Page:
Port 605 has a corresponding Address Resolution Logic device (ARL) 625 and a corresponding look-up table 630. ARL 625 is made up of a parser 635, an indexer 640 and a look-up device 645.
Port 610 has a corresponding Address Resolution Logic device (ARL) 650 and a corresponding look-up table 655. ARL 650 is made up of a parser 660, an indexer 665 and a look-up device 670.
Port 615 has a corresponding Address Resolution Logic device (ARL) 675 and a corresponding look-up table 680. ARL 675 is made up of a parser 685, an indexer 690 and a look-up device 695.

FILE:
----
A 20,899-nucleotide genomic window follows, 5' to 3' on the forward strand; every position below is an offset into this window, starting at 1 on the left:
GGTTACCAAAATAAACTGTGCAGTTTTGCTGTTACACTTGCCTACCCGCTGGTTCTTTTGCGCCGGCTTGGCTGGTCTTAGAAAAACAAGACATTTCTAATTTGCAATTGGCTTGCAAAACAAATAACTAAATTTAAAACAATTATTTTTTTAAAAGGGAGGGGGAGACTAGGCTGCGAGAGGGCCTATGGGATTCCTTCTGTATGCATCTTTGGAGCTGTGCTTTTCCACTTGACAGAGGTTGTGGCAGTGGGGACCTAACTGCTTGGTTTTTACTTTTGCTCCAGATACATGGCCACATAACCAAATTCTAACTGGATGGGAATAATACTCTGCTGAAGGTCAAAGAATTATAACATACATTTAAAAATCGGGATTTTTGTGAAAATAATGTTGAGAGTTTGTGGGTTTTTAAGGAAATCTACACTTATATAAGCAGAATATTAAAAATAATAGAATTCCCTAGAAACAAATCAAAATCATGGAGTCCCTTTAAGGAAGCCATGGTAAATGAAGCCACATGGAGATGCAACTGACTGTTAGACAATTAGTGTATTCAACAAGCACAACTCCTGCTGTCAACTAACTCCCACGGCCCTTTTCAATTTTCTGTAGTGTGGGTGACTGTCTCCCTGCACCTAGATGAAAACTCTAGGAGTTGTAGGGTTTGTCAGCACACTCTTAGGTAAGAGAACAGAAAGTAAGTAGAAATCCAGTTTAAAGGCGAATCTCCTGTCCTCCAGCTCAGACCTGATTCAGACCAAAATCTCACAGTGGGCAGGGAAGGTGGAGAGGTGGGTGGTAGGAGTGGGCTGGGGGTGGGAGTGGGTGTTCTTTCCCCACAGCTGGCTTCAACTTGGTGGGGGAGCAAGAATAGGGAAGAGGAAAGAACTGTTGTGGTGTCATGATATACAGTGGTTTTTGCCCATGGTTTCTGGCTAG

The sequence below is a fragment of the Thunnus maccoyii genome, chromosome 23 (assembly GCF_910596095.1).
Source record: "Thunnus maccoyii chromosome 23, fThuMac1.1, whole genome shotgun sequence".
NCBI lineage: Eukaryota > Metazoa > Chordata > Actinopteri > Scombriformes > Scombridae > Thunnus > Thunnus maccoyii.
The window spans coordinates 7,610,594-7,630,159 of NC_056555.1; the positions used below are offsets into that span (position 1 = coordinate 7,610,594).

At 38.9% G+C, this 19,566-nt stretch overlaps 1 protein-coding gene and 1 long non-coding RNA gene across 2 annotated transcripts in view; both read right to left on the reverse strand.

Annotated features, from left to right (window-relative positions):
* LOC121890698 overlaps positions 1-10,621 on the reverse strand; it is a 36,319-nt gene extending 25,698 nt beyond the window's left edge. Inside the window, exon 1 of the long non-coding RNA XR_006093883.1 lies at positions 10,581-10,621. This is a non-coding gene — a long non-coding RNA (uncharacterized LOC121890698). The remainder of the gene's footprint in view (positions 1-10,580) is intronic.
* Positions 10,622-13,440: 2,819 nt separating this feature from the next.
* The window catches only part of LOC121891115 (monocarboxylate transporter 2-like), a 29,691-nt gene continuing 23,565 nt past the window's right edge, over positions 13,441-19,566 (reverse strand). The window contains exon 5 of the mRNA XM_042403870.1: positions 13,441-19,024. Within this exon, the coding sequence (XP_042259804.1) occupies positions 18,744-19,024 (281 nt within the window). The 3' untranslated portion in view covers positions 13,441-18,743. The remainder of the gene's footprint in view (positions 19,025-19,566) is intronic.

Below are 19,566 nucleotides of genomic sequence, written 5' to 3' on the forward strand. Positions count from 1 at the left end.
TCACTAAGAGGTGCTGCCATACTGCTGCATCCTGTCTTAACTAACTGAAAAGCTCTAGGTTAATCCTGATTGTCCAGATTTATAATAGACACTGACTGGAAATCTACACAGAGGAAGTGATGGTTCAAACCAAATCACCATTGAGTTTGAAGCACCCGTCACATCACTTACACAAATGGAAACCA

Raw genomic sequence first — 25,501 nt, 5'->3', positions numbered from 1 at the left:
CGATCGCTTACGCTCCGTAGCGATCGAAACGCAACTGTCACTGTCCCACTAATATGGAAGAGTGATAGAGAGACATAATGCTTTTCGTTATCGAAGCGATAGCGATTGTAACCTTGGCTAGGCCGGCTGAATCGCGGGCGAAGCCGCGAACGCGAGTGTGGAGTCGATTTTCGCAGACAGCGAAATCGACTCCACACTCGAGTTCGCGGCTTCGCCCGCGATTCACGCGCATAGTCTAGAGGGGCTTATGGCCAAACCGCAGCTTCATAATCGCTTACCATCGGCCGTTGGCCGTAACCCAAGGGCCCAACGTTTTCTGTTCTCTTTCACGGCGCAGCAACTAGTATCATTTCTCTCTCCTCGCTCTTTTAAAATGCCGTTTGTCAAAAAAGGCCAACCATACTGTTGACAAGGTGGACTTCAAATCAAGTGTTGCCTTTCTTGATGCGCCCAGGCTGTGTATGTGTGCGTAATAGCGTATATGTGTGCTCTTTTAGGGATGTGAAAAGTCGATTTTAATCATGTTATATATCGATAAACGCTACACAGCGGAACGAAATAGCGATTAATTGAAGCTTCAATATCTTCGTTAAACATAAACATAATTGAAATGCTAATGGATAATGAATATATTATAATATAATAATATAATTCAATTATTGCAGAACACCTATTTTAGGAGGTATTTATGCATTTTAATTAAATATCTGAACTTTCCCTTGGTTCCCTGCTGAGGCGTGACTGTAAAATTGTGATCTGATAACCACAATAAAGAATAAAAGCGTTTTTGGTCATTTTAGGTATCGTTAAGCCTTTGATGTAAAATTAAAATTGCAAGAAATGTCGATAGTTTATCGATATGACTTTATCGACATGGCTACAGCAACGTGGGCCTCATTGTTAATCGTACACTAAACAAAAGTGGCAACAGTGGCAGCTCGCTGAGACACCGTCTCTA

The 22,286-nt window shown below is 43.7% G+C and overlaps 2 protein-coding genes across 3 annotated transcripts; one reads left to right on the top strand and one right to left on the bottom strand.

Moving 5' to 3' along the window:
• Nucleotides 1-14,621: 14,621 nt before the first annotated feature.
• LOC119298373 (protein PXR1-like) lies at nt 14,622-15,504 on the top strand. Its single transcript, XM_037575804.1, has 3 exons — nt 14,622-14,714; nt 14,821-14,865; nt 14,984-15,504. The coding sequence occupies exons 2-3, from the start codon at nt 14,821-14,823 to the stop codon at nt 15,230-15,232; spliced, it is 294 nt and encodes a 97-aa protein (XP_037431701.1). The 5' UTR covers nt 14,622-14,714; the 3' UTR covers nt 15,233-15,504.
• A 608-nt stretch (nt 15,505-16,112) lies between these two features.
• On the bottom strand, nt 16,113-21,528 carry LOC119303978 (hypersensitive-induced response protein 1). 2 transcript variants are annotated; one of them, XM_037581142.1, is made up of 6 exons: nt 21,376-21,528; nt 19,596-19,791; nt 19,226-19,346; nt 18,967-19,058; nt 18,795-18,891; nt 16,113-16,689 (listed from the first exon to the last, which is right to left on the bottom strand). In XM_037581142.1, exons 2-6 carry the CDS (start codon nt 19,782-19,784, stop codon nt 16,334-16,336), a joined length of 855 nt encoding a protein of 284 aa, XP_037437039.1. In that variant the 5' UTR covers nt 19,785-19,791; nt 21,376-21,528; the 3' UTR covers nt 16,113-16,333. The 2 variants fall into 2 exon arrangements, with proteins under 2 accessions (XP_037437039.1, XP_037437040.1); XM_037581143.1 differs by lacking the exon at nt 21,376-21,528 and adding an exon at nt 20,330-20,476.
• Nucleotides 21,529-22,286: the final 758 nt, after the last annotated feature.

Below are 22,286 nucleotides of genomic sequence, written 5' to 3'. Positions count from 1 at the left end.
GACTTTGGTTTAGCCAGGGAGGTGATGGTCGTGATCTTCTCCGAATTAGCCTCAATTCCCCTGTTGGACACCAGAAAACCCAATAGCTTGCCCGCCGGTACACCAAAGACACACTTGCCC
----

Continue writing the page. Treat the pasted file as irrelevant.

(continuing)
In the event that port 605 receives a MAC address to be sent to port 610, the operation of the switch is as follows. A MAC address is received in port 605 of network switch 600 having multiple ports 605, 610 and 615. The MAC address is sent to ARL 625 to be processed. Parser 635 parses the MAC address into an index portion and a bucket portion. Indexer 640 indexes the index portion to a bucket in look-up 645. The bucket portion in look-up 645 is used to access a table entry in look-up table 630 to determine which port the MAC address and associated data should be sent to for output. If there is a table entry for the corresponding bucket portion the MAC address and associated data will be sent to the proper port for output. In this case the look-up table entry will direct the MAC address and associated data to output port 610. However, if there is no table entry the port for output has to be “learned”. This is accomplished by sending the MAC address to all ports, ports 605, 610 and 615, in switch 600. The proper port for output will send a message back that it is the proper port for output and this information is stored in look-up table 630 with the corresponding bucket. In this case port 610 will send port 605 a signal indicating that port 610 is the proper port for output and this information is stored in look-up table 630. Therefore any subsequent MAC addresses having the same index and bucket will be able to access the table entry in the look-up table to determine the proper port for output without sending the MAC address to all the ports in the switch.